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Five x 30 sec image stack of NGC 2024 and Zeta Orion captured with a 100mm f5 Helios refractor and Canon EOS350D.

Picture 938



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Study finds surprising new clues about the formation of sun-like star clusters

An important advance in understanding how clusters of stars like our sun are formed has been made by a team that includes seven astronomers at Penn State and two at other universities. Using data from NASA's Chandra X-ray Observatory and infrared telescopes, the astronomers have shown that earlier theories about the process that creates star clusters in giant clouds of gas and dust cannot be correct.
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Flame Nebula
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Flame Nebula: NASA's Chandra Delivers New Insight into Formation of Star Clusters

flame_rollover_525.jpg

This composite image shows one of the clusters, NGC 2024, which is found in the center of the so-called Flame Nebula about 1,400 light years from Earth. In this image, X-rays from Chandra are seen as purple, while infrared data from NASA's Spitzer Space Telescope are colored red, green, and blue.
A study of NGC 2024 and the Orion Nebula Cluster, another region where many stars are forming, suggest that the stars on the outskirts of these clusters are older than those in the central regions. This is different from what the simplest idea of star formation predicts, where stars are born first in the center of a collapsing cloud of gas and dust when the density is large enough.

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NASA's Chandra Observatory Delivers New Insight into Formation of Star Clusters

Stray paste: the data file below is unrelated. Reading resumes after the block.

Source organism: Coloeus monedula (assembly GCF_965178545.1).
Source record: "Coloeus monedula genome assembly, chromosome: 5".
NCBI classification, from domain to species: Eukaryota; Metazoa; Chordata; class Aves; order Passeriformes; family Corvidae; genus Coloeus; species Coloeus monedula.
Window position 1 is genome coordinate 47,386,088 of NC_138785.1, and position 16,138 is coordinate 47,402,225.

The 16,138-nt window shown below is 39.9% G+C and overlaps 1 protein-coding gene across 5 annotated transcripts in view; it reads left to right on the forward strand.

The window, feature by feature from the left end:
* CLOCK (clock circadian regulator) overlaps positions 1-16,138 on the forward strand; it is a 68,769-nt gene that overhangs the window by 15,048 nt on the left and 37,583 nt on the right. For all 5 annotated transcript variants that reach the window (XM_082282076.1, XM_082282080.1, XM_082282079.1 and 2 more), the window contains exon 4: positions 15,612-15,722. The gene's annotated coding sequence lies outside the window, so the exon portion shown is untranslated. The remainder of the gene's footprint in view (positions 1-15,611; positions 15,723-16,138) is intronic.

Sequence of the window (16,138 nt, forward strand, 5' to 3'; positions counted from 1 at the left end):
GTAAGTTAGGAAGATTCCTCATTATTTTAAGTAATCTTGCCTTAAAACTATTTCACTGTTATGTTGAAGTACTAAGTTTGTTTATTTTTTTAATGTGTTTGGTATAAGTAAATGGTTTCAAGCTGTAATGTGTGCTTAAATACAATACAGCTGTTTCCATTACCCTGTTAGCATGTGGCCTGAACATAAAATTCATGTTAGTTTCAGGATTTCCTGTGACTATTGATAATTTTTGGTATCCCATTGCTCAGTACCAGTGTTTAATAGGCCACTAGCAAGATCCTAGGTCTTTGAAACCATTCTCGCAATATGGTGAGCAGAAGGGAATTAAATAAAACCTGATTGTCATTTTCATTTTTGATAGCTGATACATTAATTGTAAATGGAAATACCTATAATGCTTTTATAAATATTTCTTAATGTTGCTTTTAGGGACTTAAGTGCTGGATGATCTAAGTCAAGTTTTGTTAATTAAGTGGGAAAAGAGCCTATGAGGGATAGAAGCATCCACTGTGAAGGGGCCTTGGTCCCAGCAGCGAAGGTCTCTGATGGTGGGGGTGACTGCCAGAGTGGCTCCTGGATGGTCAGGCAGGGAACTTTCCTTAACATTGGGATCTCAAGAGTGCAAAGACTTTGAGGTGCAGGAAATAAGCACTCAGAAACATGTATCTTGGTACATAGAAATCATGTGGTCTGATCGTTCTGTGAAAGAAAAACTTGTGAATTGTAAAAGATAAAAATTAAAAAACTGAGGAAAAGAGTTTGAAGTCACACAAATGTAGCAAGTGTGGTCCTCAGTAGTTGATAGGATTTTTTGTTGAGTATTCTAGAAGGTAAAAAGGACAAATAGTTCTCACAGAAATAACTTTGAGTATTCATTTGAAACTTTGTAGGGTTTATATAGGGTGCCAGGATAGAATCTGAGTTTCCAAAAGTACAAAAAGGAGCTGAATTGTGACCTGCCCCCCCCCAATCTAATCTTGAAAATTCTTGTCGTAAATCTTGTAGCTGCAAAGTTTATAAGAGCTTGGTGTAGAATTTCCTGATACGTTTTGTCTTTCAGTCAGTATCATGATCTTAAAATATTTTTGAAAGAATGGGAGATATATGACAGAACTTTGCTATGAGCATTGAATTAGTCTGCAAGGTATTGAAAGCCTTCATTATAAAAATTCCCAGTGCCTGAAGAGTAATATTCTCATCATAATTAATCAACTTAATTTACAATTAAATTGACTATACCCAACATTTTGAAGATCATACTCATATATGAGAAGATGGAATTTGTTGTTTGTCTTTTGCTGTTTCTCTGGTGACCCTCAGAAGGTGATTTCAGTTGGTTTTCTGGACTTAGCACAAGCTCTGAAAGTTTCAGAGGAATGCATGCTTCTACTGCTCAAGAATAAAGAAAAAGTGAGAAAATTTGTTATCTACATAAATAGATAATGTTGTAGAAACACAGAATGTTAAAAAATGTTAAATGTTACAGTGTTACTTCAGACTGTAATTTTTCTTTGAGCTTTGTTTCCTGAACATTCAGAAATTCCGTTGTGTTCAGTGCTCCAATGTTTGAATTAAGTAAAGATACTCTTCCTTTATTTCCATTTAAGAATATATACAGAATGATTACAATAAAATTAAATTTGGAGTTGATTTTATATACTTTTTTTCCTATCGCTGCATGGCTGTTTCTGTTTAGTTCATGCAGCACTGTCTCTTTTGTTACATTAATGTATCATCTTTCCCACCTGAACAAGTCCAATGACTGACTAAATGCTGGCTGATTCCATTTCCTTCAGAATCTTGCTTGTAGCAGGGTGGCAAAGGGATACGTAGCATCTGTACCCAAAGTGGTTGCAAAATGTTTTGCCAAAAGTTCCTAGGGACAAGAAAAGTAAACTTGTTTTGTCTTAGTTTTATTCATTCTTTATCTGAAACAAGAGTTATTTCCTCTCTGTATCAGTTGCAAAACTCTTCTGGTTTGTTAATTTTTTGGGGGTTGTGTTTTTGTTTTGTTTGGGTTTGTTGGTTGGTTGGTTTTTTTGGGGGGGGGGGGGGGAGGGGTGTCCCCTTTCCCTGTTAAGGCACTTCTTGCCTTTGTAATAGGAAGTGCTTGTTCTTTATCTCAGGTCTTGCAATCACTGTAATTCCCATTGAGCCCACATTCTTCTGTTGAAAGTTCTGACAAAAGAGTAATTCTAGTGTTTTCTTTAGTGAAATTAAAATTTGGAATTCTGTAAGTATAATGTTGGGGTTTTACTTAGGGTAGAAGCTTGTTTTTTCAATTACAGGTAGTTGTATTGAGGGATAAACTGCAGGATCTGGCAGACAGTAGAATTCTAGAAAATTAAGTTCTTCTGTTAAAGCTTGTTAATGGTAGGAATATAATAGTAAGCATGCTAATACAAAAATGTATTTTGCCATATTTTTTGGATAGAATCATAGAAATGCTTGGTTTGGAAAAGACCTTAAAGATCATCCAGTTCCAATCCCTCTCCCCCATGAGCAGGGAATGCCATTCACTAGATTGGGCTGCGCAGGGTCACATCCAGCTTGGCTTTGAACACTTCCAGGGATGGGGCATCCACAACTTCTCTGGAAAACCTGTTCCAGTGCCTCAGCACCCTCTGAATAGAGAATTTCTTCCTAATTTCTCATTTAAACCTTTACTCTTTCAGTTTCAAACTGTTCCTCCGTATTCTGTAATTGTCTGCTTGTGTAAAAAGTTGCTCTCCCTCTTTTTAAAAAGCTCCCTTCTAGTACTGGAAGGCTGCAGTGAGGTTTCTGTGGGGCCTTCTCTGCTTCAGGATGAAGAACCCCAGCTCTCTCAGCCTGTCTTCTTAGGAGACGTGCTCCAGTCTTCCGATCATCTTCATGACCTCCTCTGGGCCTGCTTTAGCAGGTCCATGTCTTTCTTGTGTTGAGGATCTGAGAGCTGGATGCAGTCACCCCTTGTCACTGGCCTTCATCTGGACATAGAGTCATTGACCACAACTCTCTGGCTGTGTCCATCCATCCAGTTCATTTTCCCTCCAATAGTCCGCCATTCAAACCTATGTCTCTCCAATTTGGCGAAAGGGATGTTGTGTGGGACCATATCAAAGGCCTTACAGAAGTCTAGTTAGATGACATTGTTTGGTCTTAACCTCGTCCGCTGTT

chandra_star_cluster_insight_0.png?itok=swjoykke

Using data from NASA's Chandra X-ray Observatory and infrared telescopes, astronomers have made an important advance in the understanding of how clusters of stars come into being.
The data show early notions of how star clusters are formed cannot be correct. The simplest idea is stars form into clusters when a giant cloud of gas and dust condenses. The center of the cloud pulls in material from its surroundings until it becomes dense enough to trigger star formation. This process occurs in the center of the cloud first, implying that the stars in the middle of the cluster form first and, therefore, are the oldest.

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Orion B9/SMM 3
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Title: 13CO and C18O J=2-1 mapping of the environment of the Class 0 protostellar core SMM 3 in Orion B9
Authors: Oskari Miettinen

We attempt to achieve a better understanding of the gas distribution and velocity field around the deeply embedded Class 0 protostar SMM 3 in the Orion B9 star-forming region. Using the APEX 12-m telescope, we mapped the line emission from the J=2-1 rotational transition of two CO isotopologues, 13CO and C18O, over a 4' x 4' region around Orion B9/SMM 3. Both the 13CO and C18O lines exhibit two well separated velocity components at about 1.3 and 8.7 km/s. The emission of both CO isotopologues is more widely distributed than the submillimetre dust continuum emission as probed by LABOCA. The LABOCA 870-micron peak position of SMM 3 is devoid of strong CO isotopologue emission, which is consistent with our earlier detection of strong CO depletion in the source. No signatures of a large-scale outflow were found towards SMM 3. The 13CO and C18O emission seen at ~1.3 km/s is concentrated into a single clump-like feature at the eastern part of the map. The peak H2 column density towards a C18O maximum of the low-velocity component is estimated to be ~10^22 cm-2. A velocity gradient was found across both the 13CO and C18O maps. Interestingly, SMM 3 lies on the border of this velocity gradient. The 13CO and C18O emission at ~1.3 km/s is likely to originate from the "low-velocity part" of Orion B. Our analysis suggests that it contains high density gas, which conforms to our earlier detection of deuterated species at similarly low radial velocities. The sharp velocity gradient in the region might represent a shock front resulting from the feedback from the nearby expanding HII region NGC 2024. The formation of SMM 3, and possibly of the other members of Orion B9, might have been triggered by this feedback.